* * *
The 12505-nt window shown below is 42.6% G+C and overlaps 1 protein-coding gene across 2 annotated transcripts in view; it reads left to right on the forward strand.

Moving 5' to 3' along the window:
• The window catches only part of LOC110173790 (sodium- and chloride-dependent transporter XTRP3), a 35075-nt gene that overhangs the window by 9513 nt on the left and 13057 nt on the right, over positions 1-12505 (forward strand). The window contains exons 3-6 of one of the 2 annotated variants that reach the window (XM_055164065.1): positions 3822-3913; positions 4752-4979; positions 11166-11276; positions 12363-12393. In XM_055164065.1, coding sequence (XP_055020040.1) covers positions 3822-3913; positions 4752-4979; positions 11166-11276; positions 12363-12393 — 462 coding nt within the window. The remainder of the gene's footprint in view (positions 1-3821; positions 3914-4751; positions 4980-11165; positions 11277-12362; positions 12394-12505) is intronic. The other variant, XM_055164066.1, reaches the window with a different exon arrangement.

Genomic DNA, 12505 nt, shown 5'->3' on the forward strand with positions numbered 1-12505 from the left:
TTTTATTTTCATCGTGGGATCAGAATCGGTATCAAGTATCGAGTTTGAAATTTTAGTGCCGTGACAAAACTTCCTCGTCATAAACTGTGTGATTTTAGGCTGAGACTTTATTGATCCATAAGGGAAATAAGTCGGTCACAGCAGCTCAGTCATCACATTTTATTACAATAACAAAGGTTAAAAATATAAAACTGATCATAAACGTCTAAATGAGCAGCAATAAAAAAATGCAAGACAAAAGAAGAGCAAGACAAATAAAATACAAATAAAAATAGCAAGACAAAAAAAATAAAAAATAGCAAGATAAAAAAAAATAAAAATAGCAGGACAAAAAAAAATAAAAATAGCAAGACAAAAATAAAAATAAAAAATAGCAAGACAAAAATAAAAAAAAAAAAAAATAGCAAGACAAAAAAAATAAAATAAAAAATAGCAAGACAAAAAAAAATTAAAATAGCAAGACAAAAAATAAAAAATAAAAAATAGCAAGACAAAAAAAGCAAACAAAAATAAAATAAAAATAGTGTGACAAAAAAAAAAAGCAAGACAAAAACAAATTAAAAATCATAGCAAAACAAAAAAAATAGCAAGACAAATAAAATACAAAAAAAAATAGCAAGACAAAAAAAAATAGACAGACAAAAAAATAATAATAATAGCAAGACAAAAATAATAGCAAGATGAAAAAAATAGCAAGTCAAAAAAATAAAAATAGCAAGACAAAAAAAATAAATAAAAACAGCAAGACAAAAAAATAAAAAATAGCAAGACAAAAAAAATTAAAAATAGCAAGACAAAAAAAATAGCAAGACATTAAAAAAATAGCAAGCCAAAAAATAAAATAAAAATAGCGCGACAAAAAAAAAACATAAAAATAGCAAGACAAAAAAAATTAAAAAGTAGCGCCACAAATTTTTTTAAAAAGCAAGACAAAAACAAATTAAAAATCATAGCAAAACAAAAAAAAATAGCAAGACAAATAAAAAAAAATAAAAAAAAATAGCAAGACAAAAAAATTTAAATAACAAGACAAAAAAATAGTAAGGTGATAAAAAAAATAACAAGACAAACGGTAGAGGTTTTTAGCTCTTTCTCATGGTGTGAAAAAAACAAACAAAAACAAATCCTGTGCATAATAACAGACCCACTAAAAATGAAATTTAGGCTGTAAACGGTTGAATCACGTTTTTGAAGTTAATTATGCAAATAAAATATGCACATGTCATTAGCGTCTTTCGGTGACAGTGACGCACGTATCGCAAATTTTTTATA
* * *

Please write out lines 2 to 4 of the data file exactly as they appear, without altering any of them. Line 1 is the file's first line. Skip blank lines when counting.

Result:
Moving 5' to 3' along the window:
• The window catches only part of LOC110173790 (sodium- and chloride-dependent transporter XTRP3), a 35075-nt gene that overhangs the window by 9513 nt on the left and 13057 nt on the right, over positions 1-12505 (forward strand). The window contains exons 3-6 of one of the 2 annotated variants that reach the window (XM_055164065.1): positions 3822-3913; positions 4752-4979; positions 11166-11276; positions 12363-12393. In XM_055164065.1, coding sequence (XP_055020040.1) covers positions 3822-3913; positions 4752-4979; positions 11166-11276; positions 12363-12393 — 462 coding nt within the window. The remainder of the gene's footprint in view (positions 1-3821; positions 3914-4751; positions 4980-11165; positions 11277-12362; positions 12394-12505) is intronic. The other variant, XM_055164066.1, reaches the window with a different exon arrangement.

Genomic DNA, 12505 nt, shown 5'->3' on the forward strand with positions numbered 1-12505 from the left: